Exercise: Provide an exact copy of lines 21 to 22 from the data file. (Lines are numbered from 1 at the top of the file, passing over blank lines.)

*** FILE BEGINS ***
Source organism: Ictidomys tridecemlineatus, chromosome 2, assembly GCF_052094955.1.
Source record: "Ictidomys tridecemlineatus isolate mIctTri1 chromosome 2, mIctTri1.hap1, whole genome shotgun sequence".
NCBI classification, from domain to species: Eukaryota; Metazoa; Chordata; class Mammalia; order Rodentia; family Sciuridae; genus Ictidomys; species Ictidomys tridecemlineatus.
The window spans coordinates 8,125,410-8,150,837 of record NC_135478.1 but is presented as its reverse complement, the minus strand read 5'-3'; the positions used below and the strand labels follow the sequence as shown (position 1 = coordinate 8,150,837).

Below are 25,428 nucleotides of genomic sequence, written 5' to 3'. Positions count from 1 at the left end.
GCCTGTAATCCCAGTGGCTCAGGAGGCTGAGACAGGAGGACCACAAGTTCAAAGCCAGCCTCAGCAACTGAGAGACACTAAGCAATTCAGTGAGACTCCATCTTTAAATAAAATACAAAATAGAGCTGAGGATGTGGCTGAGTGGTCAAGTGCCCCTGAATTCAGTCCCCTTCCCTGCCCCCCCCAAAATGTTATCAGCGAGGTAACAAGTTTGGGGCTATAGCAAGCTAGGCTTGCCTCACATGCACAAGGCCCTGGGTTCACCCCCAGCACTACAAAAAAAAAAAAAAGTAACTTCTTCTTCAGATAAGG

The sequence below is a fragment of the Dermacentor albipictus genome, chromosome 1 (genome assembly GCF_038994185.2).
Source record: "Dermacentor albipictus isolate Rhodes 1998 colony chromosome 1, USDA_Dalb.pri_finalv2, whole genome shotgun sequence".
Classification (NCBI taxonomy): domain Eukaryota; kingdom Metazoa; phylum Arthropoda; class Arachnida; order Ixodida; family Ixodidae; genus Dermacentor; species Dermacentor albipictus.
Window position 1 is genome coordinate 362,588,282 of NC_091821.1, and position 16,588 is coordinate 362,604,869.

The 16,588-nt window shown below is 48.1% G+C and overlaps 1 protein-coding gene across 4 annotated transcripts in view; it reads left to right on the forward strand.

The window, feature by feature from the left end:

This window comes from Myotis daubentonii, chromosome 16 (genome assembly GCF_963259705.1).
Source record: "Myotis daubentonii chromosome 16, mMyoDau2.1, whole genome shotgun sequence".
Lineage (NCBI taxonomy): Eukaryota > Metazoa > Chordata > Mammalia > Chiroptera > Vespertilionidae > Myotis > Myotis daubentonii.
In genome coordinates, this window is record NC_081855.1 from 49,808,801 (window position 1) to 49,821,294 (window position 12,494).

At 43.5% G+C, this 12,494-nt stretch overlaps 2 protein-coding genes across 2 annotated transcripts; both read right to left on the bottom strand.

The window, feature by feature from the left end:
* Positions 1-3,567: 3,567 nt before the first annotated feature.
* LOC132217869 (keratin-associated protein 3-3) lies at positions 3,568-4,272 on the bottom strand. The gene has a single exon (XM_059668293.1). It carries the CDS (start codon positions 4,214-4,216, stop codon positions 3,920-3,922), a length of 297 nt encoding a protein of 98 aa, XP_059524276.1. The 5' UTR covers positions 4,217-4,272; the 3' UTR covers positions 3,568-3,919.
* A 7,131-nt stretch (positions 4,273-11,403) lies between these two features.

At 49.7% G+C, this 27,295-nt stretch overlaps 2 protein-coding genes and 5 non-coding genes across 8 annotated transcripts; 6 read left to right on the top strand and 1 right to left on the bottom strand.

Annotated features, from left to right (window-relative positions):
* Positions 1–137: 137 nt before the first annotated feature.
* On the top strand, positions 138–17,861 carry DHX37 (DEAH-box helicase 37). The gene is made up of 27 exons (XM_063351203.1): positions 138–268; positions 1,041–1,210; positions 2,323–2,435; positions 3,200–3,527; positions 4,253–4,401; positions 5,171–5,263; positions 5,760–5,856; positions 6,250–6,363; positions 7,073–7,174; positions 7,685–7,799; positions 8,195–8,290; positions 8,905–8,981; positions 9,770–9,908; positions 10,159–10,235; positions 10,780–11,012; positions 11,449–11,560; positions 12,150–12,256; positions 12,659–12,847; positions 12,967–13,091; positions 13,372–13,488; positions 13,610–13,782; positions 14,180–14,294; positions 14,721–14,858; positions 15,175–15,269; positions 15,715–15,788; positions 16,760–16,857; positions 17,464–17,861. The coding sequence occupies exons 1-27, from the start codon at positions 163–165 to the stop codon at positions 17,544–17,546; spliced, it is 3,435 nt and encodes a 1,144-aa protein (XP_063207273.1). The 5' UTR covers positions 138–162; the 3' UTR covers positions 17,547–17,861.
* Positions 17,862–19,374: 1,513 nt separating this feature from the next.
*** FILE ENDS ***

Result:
* A 7,131-nt stretch (positions 4,273-11,403) lies between these two features.

At 49.7% G+C, this 27,295-nt stretch overlaps 2 protein-coding genes and 5 non-coding genes across 8 annotated transcripts; 6 read left to right on the top strand and 1 right to left on the bottom strand.